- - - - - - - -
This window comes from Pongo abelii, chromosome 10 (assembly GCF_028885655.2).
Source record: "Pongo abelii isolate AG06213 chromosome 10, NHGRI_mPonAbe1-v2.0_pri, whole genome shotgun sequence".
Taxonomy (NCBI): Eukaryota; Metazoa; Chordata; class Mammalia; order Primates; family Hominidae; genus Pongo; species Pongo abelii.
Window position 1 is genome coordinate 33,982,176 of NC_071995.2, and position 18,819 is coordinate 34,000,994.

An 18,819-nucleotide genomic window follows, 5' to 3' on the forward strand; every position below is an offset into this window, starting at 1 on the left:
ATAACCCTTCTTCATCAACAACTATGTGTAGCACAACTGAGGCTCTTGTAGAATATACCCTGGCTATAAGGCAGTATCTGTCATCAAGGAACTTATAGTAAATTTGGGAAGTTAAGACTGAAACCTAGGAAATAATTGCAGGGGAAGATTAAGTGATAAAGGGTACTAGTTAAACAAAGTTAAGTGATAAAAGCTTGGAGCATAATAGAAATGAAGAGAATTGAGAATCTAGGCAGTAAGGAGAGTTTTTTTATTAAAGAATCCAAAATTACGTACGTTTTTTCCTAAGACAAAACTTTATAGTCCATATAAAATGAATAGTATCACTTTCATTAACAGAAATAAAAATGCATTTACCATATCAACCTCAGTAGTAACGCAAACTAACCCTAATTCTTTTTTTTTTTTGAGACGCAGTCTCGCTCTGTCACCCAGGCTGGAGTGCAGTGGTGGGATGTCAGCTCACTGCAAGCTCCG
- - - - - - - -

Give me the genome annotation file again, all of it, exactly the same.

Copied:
This window comes from Pongo abelii, chromosome 10 (assembly GCF_028885655.2).
Source record: "Pongo abelii isolate AG06213 chromosome 10, NHGRI_mPonAbe1-v2.0_pri, whole genome shotgun sequence".
Taxonomy (NCBI): Eukaryota; Metazoa; Chordata; class Mammalia; order Primates; family Hominidae; genus Pongo; species Pongo abelii.
Window position 1 is genome coordinate 33,982,176 of NC_071995.2, and position 18,819 is coordinate 34,000,994.

An 18,819-nucleotide genomic window follows, 5' to 3' on the forward strand; every position below is an offset into this window, starting at 1 on the left:
ATAACCCTTCTTCATCAACAACTATGTGTAGCACAACTGAGGCTCTTGTAGAATATACCCTGGCTATAAGGCAGTATCTGTCATCAAGGAACTTATAGTAAATTTGGGAAGTTAAGACTGAAACCTAGGAAATAATTGCAGGGGAAGATTAAGTGATAAAGGGTACTAGTTAAACAAAGTTAAGTGATAAAAGCTTGGAGCATAATAGAAATGAAGAGAATTGAGAATCTAGGCAGTAAGGAGAGTTTTTTTATTAAAGAATCCAAAATTACGTACGTTTTTTCCTAAGACAAAACTTTATAGTCCATATAAAATGAATAGTATCACTTTCATTAACAGAAATAAAAATGCATTTACCATATCAACCTCAGTAGTAACGCAAACTAACCCTAATTCTTTTTTTTTTTTGAGACGCAGTCTCGCTCTGTCACCCAGGCTGGAGTGCAGTGGTGGGATGTCAGCTCACTGCAAGCTCCG